So why has the Rugby team gotten all the attention?  Certainly some of it is the difference between a “World Cup” and an African Nations Cup—though one could argue that the number of countries passionate about Rugby is fewer than the number of African nations passionate about soccer.  And some of it is the fact that the Springbok rugby victory was indeed of massive symbolic importance—it was a crucial early test of whether Nelson Mandela’s South Africa would integrate or ostracize the minority white population.  But some of it may also be about the complicated dynamics of sport, race, and power that make it easy to write off African soccer as simple, meaningless beyond the cliché of barefoot boys joyously chasing a ball of rags.

Yet the story of the 1996 African Nations Cup is anything but simple.  In fact, it seems to me a story that, like the Rugby World Cup before it, deserves books and movies to be made.  But in the meantime I’ve followed up my long ago memories of Bafana Bafana’s glory days by tracking down as many accounts as I could find from a distance.  There is much detail to be filled in, but there is also the outline of a great soccer story.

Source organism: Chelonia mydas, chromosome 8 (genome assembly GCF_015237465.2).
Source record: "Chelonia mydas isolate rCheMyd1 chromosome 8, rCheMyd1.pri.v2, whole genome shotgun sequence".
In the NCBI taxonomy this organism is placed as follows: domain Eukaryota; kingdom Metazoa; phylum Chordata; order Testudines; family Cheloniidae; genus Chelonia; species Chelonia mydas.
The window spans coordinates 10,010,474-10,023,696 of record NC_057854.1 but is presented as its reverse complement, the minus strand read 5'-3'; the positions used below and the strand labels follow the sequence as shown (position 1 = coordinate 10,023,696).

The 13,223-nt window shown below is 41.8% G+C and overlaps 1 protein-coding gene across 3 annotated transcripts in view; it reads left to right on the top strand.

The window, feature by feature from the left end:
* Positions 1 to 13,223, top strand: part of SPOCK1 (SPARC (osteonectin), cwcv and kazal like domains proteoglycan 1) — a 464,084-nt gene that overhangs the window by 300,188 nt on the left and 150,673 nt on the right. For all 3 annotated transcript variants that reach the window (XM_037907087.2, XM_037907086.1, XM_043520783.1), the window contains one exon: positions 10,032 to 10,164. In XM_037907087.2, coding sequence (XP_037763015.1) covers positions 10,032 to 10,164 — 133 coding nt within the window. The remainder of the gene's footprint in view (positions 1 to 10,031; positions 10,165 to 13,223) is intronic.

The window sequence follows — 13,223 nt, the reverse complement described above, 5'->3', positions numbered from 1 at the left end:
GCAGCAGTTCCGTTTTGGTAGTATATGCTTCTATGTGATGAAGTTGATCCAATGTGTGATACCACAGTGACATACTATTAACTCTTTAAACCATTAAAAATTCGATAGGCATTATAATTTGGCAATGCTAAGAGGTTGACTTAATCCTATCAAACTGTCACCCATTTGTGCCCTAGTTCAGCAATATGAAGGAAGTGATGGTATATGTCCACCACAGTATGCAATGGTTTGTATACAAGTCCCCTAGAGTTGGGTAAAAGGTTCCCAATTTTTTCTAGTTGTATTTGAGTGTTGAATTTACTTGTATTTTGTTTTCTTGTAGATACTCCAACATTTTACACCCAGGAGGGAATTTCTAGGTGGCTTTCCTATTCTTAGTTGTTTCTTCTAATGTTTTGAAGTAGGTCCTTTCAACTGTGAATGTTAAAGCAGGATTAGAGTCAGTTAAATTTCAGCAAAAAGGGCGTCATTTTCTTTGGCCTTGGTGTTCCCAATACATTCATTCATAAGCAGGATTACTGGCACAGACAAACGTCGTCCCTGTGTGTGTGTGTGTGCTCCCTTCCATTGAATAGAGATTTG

The Hosting

Commemorative stamps from the 1996 African Cup of Nations

South Africa was not originally supposed to host the 1996 African Cup of Nations.  The tournament had first been awarded to Kenya, but in 1995 the the Kenyans withdrew for financial reasons and the Confederation of African Football (CAF) proclaimed that the tournament was being moved.  While it may have been true that Kenya was behind schedule to host the newly expanded tournament (the 1996 tournament was the first with 16, rather than 12, teams at the finals), that was not the only thing going on: in the mid-1990’s it was becoming clear that FIFA wanted to eventually host a World Cup in Africa and CAF wanted to put what it considered the best option on display.  As Italian journalist Filippo Maria Ricci explains in his book on African football:

“It was urgently necessary to show the world that Africa was capable of organising a World Cup and, as far as the organisation of major events is concerned, for the rest of the world Africa could only mean South Africa – a country of big hotels, golf courses, wine, safaris and clean, well-appointed beaches.  Seen from the north, it seemed to be the least African country in Africa, hence the most reassuring, the best organized, the best prepared, the closest to western standards.”